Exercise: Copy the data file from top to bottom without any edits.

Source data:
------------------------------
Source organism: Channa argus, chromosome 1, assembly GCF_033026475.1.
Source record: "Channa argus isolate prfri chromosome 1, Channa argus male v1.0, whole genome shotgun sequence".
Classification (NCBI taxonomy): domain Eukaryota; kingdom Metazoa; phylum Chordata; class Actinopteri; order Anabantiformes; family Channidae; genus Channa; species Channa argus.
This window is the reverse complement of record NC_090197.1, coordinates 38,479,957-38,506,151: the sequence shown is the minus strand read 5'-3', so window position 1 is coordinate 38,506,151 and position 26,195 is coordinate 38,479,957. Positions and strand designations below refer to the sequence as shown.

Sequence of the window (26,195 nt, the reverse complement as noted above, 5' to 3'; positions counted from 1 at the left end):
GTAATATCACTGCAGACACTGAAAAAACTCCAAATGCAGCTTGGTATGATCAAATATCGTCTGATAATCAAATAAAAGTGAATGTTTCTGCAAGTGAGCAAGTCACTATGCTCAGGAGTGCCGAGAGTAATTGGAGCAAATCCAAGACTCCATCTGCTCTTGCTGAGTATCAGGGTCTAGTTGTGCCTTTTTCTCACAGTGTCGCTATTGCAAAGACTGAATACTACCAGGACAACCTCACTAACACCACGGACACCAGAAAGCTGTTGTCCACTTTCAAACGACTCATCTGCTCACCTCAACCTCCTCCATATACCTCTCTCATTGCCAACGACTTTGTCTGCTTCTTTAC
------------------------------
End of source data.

Source organism: Channa argus, chromosome 1, assembly GCF_033026475.1.
Source record: "Channa argus isolate prfri chromosome 1, Channa argus male v1.0, whole genome shotgun sequence".
Classification (NCBI taxonomy): domain Eukaryota; kingdom Metazoa; phylum Chordata; class Actinopteri; order Anabantiformes; family Channidae; genus Channa; species Channa argus.
This window is the reverse complement of record NC_090197.1, coordinates 38,479,957-38,506,151: the sequence shown is the minus strand read 5'-3', so window position 1 is coordinate 38,506,151 and position 26,195 is coordinate 38,479,957. Positions and strand designations below refer to the sequence as shown.

Sequence of the window (26,195 nt, the reverse complement as noted above, 5' to 3'; positions counted from 1 at the left end):
GTAATATCACTGCAGACACTGAAAAAACTCCAAATGCAGCTTGGTATGATCAAATATCGTCTGATAATCAAATAAAAGTGAATGTTTCTGCAAGTGAGCAAGTCACTATGCTCAGGAGTGCCGAGAGTAATTGGAGCAAATCCAAGACTCCATCTGCTCTTGCTGAGTATCAGGGTCTAGTTGTGCCTTTTTCTCACAGTGTCGCTATTGCAAAGACTGAATACTACCAGGACAACCTCACTAACACCACGGACACCAGAAAGCTGTTGTCCACTTTCAAACGACTCATCTGCTCACCTCAACCTCCTCCATATACCTCTCTCATTGCCAACGACTTTGTCTGCTTCTTTAC